Looking at images from the 1960s of the chic, suave figure at the height of his success, rarely more poised than sat in a cherished Ferrari sports car, it is hard to imagine that before the second half of the decade, Luigi Pericle (whose full name was Pericle Luigi Giovannetti, 1916–2001) would turn his back on the art world.
Yet that is the story of the Swiss-born painter who slipped into obscurity after he refused to exhibit any more after initial success across western Europe, though since the discovery of a stash of previously unseen works at his former home, Pericle's profile has been on the rise. Alongside other artists with metaphysical leanings, this painter's oeuvre is ripe for reassessment, a process that includes an exhibition at the Estorick Collection in London.
Raised in Switzerland with Italian and French ancestry, Pericle took up painting early on – he received his first commission aged 12 and enrolled in art school four years later. However, he soon left, disenchanted with its teaching methods. Instead, Pericle turned to illustration, starting out in 1942 with humorous graphics for a Swiss satirical magazine before moving to globally known American newspapers the Washington Post and Herald Tribune.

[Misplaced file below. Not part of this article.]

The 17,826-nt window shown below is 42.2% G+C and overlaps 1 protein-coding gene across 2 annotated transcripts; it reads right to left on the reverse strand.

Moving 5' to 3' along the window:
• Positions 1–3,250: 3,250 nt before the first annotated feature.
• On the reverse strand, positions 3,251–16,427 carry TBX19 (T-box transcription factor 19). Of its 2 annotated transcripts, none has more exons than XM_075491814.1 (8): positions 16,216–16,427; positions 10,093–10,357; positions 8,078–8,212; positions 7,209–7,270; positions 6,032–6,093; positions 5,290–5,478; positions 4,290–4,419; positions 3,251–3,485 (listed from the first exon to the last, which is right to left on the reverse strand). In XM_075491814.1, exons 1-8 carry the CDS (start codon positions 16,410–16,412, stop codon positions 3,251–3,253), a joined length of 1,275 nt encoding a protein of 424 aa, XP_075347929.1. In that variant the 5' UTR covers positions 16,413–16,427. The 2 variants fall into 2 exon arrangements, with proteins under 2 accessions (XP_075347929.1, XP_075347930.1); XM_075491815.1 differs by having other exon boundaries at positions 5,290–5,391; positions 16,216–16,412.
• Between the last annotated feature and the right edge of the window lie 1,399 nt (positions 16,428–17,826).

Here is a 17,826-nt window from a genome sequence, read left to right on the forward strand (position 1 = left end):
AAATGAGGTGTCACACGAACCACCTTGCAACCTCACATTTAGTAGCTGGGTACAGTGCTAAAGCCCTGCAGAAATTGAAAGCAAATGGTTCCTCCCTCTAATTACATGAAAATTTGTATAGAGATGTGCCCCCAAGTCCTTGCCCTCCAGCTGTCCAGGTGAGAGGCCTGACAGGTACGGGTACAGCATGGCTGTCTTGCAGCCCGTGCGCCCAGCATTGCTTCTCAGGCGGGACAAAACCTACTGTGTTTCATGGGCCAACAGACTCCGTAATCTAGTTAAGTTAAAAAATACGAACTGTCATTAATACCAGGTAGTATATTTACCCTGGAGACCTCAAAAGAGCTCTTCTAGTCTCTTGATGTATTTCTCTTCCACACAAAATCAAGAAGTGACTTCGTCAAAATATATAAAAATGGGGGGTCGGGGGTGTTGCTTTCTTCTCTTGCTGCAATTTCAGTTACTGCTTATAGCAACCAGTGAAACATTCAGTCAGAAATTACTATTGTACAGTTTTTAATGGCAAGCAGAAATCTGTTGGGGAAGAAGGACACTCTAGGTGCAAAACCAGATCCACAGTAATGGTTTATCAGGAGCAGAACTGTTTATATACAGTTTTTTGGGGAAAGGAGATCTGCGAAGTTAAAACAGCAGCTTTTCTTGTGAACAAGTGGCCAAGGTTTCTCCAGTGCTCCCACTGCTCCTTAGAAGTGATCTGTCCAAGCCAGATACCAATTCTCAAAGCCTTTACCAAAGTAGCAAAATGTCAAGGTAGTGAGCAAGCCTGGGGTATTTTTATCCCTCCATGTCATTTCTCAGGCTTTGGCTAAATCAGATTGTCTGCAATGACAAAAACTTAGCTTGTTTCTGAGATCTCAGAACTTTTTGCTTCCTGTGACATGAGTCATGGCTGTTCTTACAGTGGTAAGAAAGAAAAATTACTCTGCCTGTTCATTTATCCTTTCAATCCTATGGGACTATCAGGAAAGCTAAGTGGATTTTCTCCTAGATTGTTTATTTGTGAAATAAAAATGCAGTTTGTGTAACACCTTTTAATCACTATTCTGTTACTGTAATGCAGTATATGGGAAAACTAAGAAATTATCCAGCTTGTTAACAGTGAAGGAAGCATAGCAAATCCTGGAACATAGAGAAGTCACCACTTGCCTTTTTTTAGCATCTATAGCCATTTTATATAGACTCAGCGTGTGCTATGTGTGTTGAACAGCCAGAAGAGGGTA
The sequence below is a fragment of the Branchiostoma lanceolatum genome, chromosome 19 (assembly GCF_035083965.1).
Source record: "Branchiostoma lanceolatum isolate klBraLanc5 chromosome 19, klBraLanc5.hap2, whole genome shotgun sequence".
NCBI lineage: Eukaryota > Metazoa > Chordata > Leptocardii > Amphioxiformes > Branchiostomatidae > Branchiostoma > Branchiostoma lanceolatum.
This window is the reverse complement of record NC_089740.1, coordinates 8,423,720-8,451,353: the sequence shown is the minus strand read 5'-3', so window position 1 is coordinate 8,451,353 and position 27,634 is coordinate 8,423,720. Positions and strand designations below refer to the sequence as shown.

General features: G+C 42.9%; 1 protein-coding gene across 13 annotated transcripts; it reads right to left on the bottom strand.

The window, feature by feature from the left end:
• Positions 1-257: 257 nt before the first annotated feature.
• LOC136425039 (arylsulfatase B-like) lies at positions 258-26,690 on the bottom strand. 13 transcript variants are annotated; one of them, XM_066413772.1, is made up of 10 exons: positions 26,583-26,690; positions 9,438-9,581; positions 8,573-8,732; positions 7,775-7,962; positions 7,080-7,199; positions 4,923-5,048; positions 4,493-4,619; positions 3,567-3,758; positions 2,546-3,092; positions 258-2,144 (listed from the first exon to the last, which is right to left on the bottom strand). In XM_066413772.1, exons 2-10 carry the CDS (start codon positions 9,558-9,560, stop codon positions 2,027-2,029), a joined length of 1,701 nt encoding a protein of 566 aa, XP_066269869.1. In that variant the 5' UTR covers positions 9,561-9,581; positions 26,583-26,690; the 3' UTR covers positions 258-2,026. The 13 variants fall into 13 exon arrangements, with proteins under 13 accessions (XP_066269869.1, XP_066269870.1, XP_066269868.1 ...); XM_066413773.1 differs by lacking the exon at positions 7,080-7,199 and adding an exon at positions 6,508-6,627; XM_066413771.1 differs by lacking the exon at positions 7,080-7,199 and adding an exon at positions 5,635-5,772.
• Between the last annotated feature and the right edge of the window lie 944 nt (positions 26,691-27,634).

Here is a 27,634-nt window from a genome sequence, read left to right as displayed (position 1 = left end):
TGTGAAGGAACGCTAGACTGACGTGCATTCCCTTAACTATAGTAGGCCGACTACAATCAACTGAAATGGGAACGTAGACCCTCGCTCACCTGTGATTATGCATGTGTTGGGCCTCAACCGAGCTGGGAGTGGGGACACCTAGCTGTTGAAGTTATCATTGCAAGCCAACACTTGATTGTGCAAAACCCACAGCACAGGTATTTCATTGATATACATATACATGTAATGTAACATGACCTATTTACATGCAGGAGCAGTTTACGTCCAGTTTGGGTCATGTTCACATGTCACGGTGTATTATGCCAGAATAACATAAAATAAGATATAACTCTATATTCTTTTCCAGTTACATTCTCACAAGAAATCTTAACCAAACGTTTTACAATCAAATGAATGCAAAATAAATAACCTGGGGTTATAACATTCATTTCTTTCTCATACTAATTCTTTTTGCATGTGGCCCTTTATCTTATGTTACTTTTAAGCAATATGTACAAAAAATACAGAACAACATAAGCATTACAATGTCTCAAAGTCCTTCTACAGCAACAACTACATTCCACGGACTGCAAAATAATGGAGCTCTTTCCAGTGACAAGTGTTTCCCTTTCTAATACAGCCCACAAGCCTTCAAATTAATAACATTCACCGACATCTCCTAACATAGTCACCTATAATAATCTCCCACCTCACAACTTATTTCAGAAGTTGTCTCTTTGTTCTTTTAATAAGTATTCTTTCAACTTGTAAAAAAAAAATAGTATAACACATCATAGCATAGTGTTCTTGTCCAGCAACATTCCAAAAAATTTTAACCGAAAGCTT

In 1947, he married Orsolina Klainguti, known as Nini, herself an amateur painter, and five years later achieved his greatest success in comic strips with the creation of cartoon character Max the Marmot. From its first appearance in the British magazine Punch, this impish mammal went on to gain popularity across Europe, the US and Japan. From 1954 to 2004, a book of comic strips, Max, was published in 25 editions. With proceeds from this bestseller, Pericle indulged his passion for sports cars, including the aforementioned Ferrari Spyder previously owned by film director Roberto Rossellini and his wife, Swedish actress Ingrid Bergman.
Continuing to create art, Pericle kept the two strands of his output separate by signing graphic output with his surname, leaving the two forenames for paintings. Until 1958, the artist focused on figurative work, with that year seeing a dramatic turning point in his outlook that led him the next year to destroy all but one of his previous pieces. He moved instead towards abstraction, a style that would continue for the remainder of his short career and beyond.
Pericle soon attracted interest for multilayered works of shapes that appeared partly symbolic and partly architectural, shimmering with metallic tones. While frustratingly enigmatic they exuded an intensity that reflected his metaphysical interests. From an early age, the artist had been fascinated by a range of beliefs, including Zen Buddhism, alongside ancient Greek philosophy and Egyptian religion. Above all, the artist had become attracted to the tenets of theosophy, a movement that from the nineteenth century had sought to introduce elements from eastern spiritualism, such as reincarnation, to the west.